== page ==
Painting the Rainbow is a beautiful, multi-generational story of the Greenwood family’s summer reunion. The Greenwoods appear healthy, supportive of one another, ideal—except for the mystery of Jesse’s death more than twenty years earlier.
Thirteen-year-old Holly narrates, but a neat twist is added.… Read the rest
Three weeks ago, I promised reviews based on my granddaughters’ favorite books. The oldest finally decided she loved Jane Eyre the best. She’s six, so she read the children’s version from the Treasury of Illustrated Classics. Voracious reader that she is, I give her four more years before she tackles Charlotte Brontë’s original text.… Read the rest
While Scriblerians focus almost exclusively on middle grade and YA fiction, the occasional picture book review adds some extra fun, especially if a personal story is attached.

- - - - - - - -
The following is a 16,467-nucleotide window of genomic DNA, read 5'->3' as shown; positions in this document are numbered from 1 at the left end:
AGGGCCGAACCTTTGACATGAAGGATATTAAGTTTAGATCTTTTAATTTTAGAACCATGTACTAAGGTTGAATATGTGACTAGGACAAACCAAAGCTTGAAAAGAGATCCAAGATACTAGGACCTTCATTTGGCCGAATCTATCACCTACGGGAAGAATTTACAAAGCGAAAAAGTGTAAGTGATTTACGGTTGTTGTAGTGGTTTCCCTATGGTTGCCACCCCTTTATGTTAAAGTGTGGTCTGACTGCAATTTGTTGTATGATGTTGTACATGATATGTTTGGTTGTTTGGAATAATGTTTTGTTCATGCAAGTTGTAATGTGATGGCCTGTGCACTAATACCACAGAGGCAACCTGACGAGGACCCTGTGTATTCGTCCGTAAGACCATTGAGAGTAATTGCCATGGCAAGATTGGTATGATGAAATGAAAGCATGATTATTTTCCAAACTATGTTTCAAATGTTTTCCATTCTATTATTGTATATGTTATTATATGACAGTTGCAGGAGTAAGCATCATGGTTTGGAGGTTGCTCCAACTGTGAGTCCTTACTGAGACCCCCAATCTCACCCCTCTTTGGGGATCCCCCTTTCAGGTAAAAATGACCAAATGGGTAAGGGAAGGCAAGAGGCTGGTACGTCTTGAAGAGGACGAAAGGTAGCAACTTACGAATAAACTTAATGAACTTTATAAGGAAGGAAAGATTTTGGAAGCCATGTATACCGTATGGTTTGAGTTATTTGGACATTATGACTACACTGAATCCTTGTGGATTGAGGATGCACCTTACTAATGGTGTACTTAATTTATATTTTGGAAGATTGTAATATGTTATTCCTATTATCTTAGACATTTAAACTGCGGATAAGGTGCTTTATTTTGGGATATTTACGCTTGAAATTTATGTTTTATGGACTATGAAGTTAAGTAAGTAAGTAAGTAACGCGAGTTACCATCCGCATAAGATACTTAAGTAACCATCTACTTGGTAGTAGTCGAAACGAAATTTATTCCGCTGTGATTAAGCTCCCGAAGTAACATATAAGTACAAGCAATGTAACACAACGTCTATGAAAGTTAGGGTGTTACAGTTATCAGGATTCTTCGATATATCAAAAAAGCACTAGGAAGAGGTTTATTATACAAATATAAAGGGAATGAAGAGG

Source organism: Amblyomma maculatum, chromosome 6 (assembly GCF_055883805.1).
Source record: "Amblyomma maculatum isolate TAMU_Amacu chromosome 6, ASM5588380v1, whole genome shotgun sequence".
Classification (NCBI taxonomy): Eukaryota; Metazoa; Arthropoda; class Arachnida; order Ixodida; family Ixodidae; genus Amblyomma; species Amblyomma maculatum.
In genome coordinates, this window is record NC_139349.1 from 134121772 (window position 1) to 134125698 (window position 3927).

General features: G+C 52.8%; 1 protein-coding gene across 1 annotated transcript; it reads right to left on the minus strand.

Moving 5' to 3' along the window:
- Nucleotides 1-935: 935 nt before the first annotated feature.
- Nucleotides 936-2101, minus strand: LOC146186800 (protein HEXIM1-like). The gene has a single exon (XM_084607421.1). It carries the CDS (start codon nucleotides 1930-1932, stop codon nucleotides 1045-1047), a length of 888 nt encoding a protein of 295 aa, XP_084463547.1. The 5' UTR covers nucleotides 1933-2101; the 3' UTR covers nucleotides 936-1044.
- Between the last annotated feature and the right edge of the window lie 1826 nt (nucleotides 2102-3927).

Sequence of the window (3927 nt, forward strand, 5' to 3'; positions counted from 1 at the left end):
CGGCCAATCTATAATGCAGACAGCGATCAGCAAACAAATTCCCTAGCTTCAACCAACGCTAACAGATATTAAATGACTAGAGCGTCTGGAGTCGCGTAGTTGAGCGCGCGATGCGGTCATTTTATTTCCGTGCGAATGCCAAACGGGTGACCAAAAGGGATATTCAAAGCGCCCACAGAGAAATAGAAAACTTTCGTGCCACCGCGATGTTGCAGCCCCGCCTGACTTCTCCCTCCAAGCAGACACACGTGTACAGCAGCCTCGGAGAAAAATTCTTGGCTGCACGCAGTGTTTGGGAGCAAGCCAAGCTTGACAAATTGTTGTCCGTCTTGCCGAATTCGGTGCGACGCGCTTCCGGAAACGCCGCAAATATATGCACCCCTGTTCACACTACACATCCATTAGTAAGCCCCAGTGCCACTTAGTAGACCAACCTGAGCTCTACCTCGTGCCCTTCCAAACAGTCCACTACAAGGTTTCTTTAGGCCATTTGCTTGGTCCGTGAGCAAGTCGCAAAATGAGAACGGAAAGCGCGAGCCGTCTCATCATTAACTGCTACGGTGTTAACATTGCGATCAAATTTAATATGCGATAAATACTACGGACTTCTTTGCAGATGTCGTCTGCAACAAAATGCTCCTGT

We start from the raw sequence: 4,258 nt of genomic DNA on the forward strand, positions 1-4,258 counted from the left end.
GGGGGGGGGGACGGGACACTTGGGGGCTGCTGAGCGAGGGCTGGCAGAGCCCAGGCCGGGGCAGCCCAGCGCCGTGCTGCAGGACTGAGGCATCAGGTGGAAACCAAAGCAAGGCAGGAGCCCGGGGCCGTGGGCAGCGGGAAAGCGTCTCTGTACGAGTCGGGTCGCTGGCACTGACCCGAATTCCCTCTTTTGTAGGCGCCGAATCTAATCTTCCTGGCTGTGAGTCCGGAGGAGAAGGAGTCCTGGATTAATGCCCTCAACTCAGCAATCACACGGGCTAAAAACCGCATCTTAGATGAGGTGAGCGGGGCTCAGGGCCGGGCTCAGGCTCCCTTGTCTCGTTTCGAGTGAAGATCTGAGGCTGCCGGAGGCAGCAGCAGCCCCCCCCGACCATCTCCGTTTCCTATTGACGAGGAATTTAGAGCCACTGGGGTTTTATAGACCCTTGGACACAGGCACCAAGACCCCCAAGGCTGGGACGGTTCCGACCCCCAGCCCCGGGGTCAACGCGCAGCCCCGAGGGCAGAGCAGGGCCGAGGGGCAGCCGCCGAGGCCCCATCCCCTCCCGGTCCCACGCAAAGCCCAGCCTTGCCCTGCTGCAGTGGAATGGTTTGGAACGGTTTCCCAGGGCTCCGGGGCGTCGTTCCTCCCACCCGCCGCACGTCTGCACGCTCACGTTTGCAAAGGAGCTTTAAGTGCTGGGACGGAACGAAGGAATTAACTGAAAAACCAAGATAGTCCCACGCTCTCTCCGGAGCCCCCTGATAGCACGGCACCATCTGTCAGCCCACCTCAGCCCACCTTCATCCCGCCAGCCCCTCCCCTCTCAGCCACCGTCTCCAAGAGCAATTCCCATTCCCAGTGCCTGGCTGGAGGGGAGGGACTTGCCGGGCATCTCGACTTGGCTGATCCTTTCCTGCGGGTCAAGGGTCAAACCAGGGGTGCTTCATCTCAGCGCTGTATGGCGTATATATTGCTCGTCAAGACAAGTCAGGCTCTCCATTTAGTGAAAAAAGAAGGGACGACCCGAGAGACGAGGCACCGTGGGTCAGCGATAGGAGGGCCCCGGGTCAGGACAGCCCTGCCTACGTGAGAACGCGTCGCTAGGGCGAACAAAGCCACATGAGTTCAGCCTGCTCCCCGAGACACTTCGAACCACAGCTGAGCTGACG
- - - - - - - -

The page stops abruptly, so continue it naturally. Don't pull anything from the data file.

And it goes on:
I’ve been on “Baby Watch” for all of February. Three little granddaughters are waiting for their baby brother’s arrival.… Read the rest
Anthropomorphic. What a mouthful! But many children’s stories are anthropomorphic. Simple definition: a literary device attributing human qualities to animals or objects. However, Robert O’Brien’s Mrs. Frisby and the Rats of NIMH, an anthropomorphic story, is not merely fantasy.… Read the rest
Growing up, I had always heard of the book, Mr. Popper’s Penguins, yet had never read it. I guess a story about penguins just didn’t draw my attention, but since my hometown is stuck in the deep freeze right now, Antarctica and penguins came to mind.… Read the rest